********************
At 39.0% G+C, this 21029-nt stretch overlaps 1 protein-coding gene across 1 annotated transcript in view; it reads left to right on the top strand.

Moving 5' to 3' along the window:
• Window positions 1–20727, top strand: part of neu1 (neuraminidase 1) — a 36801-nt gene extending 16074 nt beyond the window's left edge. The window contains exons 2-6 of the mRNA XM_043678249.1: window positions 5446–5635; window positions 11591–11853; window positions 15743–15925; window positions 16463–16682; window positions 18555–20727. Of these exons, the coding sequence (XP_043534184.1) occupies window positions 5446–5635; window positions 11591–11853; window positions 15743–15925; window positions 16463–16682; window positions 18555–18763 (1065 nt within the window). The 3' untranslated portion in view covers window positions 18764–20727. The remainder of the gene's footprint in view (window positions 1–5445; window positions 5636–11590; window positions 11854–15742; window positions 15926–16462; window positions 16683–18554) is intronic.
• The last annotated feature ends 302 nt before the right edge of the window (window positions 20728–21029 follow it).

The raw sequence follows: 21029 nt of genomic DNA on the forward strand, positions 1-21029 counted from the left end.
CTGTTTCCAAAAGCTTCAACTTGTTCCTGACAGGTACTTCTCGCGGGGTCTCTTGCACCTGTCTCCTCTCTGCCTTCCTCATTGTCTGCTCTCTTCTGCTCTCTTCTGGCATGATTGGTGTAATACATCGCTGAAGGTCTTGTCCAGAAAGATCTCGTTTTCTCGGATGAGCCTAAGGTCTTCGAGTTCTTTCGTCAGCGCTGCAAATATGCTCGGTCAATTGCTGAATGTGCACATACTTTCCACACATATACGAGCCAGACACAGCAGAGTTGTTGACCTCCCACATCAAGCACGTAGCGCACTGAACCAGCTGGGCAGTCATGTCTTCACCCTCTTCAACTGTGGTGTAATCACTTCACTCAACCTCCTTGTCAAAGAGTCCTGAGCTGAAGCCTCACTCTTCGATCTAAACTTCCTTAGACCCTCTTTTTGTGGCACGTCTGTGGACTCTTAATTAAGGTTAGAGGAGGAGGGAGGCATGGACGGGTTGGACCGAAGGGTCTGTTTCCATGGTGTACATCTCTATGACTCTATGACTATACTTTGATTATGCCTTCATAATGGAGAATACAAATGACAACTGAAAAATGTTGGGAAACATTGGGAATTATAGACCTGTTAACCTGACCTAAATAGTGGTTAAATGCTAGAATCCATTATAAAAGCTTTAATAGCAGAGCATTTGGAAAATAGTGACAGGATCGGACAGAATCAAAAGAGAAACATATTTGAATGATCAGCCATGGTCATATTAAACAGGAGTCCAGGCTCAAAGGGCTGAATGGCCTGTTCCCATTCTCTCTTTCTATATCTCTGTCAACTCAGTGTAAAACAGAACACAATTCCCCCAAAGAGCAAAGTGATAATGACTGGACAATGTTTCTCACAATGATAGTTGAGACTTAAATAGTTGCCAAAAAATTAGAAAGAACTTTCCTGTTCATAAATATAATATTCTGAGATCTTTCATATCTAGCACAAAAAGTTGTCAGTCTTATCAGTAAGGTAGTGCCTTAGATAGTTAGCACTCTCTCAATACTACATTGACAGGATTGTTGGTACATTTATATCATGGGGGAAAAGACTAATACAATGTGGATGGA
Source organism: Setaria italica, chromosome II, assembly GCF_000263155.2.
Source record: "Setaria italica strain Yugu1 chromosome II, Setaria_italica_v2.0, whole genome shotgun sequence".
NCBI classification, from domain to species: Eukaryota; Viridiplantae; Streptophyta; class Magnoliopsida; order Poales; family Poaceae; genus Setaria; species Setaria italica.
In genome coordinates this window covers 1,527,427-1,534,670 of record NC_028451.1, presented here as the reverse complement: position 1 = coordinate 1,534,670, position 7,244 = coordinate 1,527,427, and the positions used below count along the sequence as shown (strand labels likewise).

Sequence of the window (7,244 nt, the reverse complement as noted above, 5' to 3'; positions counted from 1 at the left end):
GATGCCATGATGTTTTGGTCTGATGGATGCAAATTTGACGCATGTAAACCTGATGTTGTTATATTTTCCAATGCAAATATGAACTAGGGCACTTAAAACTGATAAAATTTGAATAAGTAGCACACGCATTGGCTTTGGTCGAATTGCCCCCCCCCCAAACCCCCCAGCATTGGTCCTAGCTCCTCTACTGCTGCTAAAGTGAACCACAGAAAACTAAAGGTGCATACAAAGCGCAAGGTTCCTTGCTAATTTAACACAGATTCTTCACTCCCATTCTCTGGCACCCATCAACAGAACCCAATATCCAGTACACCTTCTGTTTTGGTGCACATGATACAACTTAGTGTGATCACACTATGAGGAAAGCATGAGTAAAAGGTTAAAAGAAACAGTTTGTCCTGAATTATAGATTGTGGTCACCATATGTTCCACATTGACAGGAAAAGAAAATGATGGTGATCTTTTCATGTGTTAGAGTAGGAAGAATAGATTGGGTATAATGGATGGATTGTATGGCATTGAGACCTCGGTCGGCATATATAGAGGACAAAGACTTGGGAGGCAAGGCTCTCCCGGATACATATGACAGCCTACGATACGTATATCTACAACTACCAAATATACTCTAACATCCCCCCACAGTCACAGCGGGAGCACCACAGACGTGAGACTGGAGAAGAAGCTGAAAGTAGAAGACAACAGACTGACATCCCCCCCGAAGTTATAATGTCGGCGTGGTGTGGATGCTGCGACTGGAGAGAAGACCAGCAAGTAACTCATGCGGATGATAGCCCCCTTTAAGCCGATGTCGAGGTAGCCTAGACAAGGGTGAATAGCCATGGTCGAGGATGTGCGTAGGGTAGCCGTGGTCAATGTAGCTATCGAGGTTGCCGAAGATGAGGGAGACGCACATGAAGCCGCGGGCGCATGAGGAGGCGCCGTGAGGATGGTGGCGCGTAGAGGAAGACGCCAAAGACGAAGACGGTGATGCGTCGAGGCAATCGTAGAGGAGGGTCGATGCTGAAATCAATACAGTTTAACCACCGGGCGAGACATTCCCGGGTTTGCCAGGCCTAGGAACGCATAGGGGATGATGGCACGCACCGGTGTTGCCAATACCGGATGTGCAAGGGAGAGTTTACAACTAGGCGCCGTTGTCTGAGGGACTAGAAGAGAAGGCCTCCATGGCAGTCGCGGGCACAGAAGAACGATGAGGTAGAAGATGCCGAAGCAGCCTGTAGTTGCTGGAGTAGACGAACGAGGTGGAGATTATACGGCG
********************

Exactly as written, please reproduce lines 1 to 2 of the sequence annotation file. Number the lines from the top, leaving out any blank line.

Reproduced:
At 39.0% G+C, this 21029-nt stretch overlaps 1 protein-coding gene across 1 annotated transcript in view; it reads left to right on the top strand.

Moving 5' to 3' along the window: